Monitoring databases in large, distributed or hybrid environments
If you have your database servers distributed in multiple locations or networks they will often be behind separate firewalls. In addition you often have limited bandwidth or slower response time (round-trip time). Opening ports in the firewall for each and every instance you want to monitor is cumbersome and should be avoided from a security perspective.
If you have a large number of servers to monitor you run into scalability issues. There is an upper limit on the number of simultaneous connections you can have from a single monitoring server, it will have a finite number of cores and memory and too many monitoring connections can create network contention and a storage bottleneck if you try to collect and store monitoring data from too many servers at the same time
Lack of redundancy. The bigger and more complex the environment, probably the bigger the need for redundancy in monitoring servers as well as the database servers themselves
In many enterprise networks you are likely to encounter several, sometimes all of the above challenges. We find these kind of challenges common, especially in larger managed service providers (MSP) and hospital/healthcare groups. So we started to work on resolving these issues about 8 years ago, delivered the first solutions 6 years ago and have been refining and extending these ever since.
But lets be honest – we have not been good at telling our customers about this, it has been a well kept secret for all but a small group of our larger customers.
In the dbWatch database monitoring solution we have the possibility to deploy any number of dbWatch servers. Each of these servers have the following properties:
On windows, we can monitor 250 instances, on a linux platform 500 instances
The server will handle all status checks
The server triggers scheduled maintenance and statistics collection tasks
The server will cache the most recent status and stats for all the local servers
The dbWatch monitor (this is the dbWatch UI application) can connect to one or more dbWatch servers simultaneously.
In most smaller installations there will be only one dbWatch server. This server connects to all the instances that are being monitored. The dbWatch keeps an open connection to all the servers.
The dbWatch monitor connects to the dbWatch server.
When we get to more complex environments, where you have multiple locations, or subnets with database servers hidden behind firewalls, we can add more dbWatch servers. We put these additional dbWatch servers behind the firewall or in location where the instances to be monitored are located.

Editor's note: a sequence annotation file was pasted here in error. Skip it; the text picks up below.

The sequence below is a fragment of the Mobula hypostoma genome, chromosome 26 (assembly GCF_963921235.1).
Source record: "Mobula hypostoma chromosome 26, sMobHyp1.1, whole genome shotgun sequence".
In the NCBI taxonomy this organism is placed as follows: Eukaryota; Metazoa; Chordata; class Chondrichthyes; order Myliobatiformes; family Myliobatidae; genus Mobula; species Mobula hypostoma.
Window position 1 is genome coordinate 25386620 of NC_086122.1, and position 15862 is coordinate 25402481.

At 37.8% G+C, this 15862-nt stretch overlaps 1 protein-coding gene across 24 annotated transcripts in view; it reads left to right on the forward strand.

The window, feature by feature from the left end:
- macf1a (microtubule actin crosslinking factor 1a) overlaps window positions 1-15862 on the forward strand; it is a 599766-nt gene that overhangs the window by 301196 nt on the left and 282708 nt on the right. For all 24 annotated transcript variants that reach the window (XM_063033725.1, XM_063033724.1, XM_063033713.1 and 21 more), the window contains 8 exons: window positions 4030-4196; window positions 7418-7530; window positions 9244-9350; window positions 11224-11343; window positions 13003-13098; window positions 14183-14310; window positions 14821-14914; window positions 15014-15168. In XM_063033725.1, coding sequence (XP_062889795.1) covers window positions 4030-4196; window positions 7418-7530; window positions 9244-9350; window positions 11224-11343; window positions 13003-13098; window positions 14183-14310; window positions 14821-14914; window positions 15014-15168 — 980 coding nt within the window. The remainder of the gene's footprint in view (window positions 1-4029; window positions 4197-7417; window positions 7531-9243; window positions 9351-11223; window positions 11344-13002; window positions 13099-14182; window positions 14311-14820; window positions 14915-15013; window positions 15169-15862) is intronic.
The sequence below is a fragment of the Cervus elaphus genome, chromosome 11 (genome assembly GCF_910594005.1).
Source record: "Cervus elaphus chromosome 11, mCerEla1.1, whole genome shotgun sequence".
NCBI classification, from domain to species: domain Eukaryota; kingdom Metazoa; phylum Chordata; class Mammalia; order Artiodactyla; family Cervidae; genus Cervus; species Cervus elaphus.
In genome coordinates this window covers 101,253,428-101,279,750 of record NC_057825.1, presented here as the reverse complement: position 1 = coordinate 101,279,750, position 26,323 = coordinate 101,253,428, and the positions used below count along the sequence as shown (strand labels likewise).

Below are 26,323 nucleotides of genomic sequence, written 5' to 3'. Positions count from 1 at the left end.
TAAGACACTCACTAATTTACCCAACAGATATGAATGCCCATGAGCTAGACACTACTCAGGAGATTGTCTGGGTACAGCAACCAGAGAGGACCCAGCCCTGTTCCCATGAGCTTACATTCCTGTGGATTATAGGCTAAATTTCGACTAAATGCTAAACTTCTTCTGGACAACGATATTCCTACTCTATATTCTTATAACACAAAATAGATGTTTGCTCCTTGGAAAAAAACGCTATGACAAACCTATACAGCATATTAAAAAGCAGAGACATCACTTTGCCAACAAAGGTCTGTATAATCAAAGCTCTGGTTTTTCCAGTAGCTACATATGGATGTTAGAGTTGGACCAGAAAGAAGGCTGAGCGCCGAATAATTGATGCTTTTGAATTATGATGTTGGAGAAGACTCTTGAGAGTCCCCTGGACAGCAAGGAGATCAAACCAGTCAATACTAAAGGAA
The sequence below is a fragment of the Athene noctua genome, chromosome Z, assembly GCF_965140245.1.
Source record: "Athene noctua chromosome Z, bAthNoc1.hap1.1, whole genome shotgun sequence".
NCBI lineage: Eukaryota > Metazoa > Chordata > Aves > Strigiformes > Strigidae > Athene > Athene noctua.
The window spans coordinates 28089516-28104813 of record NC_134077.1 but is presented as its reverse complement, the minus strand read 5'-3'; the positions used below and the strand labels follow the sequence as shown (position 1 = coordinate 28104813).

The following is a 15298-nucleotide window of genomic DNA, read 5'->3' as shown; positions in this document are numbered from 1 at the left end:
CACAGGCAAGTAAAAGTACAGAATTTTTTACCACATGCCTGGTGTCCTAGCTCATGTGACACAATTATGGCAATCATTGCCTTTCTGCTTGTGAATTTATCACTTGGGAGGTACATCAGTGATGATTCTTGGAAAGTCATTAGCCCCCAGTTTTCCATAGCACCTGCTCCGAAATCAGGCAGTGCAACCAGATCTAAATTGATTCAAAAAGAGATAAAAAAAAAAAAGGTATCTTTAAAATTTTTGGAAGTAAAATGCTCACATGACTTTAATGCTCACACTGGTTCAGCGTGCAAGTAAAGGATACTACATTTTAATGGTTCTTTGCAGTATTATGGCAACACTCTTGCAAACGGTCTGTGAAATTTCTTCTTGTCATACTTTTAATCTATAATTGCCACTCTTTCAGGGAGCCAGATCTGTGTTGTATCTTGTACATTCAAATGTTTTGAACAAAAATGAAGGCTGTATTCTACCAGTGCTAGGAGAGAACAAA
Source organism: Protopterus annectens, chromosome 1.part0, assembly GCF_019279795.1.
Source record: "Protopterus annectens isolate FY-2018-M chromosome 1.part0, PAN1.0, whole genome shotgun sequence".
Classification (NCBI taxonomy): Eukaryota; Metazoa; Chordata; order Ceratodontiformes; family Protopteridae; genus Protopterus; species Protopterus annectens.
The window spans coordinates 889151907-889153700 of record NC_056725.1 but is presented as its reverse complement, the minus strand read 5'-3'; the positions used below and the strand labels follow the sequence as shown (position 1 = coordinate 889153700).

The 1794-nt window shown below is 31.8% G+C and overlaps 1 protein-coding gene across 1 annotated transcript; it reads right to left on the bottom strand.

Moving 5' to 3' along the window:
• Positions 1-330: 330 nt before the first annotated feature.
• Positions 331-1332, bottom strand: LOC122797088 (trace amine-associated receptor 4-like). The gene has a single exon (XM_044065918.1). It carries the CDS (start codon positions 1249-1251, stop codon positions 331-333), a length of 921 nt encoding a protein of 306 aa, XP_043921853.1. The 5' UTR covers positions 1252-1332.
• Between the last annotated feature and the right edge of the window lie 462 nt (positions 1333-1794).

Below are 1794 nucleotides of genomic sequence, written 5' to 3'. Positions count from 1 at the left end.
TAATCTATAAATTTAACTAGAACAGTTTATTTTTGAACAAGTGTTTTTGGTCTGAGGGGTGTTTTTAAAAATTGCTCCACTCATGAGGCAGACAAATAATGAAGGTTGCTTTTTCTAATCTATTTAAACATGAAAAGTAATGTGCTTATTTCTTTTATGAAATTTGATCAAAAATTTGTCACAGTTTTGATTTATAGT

By using multiple dbWatch servers we get a number of benefits:
The monitor has a single connection through the firewall to the dbWatch server. This keeps number of open ports in the firewall at a minimum.
The local dbWatch server maintains the connections to all the local instances, and triggers the monitoring and maintenance tasks locally.
Network traffic between the dbWatch monitor and the local dbWatch server will only take place when the status of a local server changes, or when you run dashboards or reports on the local servers from the dbWatch monitor. This will keep network traffic to a minimum.
We can scale up to monitor almost any number of instances by adding more dbWatch servers
In the dbWatch monitor you always get the complete overview or can drill down into any instance, regardless of which dbWatch server it is connected to.
If the connection to any dbWatch server is lost, the other servers and connected instances are still available in the monitor. This adds to overall redundancy and system robustness.
when autoscanning for new instances, we can do this inside the local network or location from the local dbWatch server. Scanning for instances from outside the firewall is not desirable, and often impossible.
Over the last 10 years we have developed a range of technologies and methods to safely and efficiently monitor sql instances in distributed locations and in diverse networks behind firewalls. This is a common scenario in healthcare, managed service providers and large enterprise in general. Today we consider this a proven and common mode of operation and is frequently used by many customers.